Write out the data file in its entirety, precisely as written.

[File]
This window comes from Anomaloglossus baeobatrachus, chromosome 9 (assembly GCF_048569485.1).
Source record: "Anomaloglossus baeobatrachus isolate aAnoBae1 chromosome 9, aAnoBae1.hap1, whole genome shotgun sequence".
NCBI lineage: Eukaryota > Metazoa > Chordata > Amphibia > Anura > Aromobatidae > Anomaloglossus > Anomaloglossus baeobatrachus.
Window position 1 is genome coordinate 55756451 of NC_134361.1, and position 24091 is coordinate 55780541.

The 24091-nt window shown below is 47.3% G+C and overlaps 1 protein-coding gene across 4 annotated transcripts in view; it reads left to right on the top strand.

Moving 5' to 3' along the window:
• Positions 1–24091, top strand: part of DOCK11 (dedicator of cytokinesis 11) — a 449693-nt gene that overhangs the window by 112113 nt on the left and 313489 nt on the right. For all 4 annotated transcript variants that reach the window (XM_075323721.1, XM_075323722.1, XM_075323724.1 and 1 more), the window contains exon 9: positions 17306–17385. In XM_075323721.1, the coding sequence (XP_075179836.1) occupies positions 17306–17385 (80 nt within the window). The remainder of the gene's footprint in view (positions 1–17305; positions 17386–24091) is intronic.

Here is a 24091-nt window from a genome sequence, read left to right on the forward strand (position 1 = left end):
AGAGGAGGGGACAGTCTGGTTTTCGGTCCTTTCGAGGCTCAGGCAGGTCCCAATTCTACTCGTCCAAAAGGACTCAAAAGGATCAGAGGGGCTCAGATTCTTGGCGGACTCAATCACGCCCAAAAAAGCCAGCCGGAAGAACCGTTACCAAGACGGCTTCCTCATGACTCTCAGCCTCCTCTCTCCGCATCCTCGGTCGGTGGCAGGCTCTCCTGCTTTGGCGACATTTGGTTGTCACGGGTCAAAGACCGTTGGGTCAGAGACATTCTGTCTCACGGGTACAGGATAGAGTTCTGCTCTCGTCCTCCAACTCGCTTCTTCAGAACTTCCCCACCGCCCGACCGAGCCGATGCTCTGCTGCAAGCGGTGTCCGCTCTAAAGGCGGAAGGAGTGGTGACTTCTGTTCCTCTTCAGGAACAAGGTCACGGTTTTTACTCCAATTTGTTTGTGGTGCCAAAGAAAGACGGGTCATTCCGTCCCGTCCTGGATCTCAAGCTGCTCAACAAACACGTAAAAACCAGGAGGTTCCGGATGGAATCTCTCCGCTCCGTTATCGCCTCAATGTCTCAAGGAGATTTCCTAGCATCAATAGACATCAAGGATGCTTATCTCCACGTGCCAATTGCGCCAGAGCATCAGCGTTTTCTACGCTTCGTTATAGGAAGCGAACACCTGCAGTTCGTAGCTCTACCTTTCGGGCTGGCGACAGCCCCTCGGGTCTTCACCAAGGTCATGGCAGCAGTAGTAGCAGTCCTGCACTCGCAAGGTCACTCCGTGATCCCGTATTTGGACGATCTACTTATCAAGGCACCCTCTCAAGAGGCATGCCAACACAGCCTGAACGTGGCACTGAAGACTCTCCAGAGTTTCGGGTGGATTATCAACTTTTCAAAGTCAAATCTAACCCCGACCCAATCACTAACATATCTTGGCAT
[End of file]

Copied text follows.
This window comes from Anomaloglossus baeobatrachus, chromosome 9 (assembly GCF_048569485.1).
Source record: "Anomaloglossus baeobatrachus isolate aAnoBae1 chromosome 9, aAnoBae1.hap1, whole genome shotgun sequence".
NCBI lineage: Eukaryota > Metazoa > Chordata > Amphibia > Anura > Aromobatidae > Anomaloglossus > Anomaloglossus baeobatrachus.
Window position 1 is genome coordinate 55756451 of NC_134361.1, and position 24091 is coordinate 55780541.

The 24091-nt window shown below is 47.3% G+C and overlaps 1 protein-coding gene across 4 annotated transcripts in view; it reads left to right on the top strand.

Moving 5' to 3' along the window:
• Positions 1–24091, top strand: part of DOCK11 (dedicator of cytokinesis 11) — a 449693-nt gene that overhangs the window by 112113 nt on the left and 313489 nt on the right. For all 4 annotated transcript variants that reach the window (XM_075323721.1, XM_075323722.1, XM_075323724.1 and 1 more), the window contains exon 9: positions 17306–17385. In XM_075323721.1, the coding sequence (XP_075179836.1) occupies positions 17306–17385 (80 nt within the window). The remainder of the gene's footprint in view (positions 1–17305; positions 17386–24091) is intronic.

Here is a 24091-nt window from a genome sequence, read left to right on the forward strand (position 1 = left end):
AGAGGAGGGGACAGTCTGGTTTTCGGTCCTTTCGAGGCTCAGGCAGGTCCCAATTCTACTCGTCCAAAAGGACTCAAAAGGATCAGAGGGGCTCAGATTCTTGGCGGACTCAATCACGCCCAAAAAAGCCAGCCGGAAGAACCGTTACCAAGACGGCTTCCTCATGACTCTCAGCCTCCTCTCTCCGCATCCTCGGTCGGTGGCAGGCTCTCCTGCTTTGGCGACATTTGGTTGTCACGGGTCAAAGACCGTTGGGTCAGAGACATTCTGTCTCACGGGTACAGGATAGAGTTCTGCTCTCGTCCTCCAACTCGCTTCTTCAGAACTTCCCCACCGCCCGACCGAGCCGATGCTCTGCTGCAAGCGGTGTCCGCTCTAAAGGCGGAAGGAGTGGTGACTTCTGTTCCTCTTCAGGAACAAGGTCACGGTTTTTACTCCAATTTGTTTGTGGTGCCAAAGAAAGACGGGTCATTCCGTCCCGTCCTGGATCTCAAGCTGCTCAACAAACACGTAAAAACCAGGAGGTTCCGGATGGAATCTCTCCGCTCCGTTATCGCCTCAATGTCTCAAGGAGATTTCCTAGCATCAATAGACATCAAGGATGCTTATCTCCACGTGCCAATTGCGCCAGAGCATCAGCGTTTTCTACGCTTCGTTATAGGAAGCGAACACCTGCAGTTCGTAGCTCTACCTTTCGGGCTGGCGACAGCCCCTCGGGTCTTCACCAAGGTCATGGCAGCAGTAGTAGCAGTCCTGCACTCGCAAGGTCACTCCGTGATCCCGTATTTGGACGATCTACTTATCAAGGCACCCTCTCAAGAGGCATGCCAACACAGCCTGAACGTGGCACTGAAGACTCTCCAGAGTTTCGGGTGGATTATCAACTTTTCAAAGTCAAATCTAACCCCGACCCAATCACTAACATATCTTGGCAT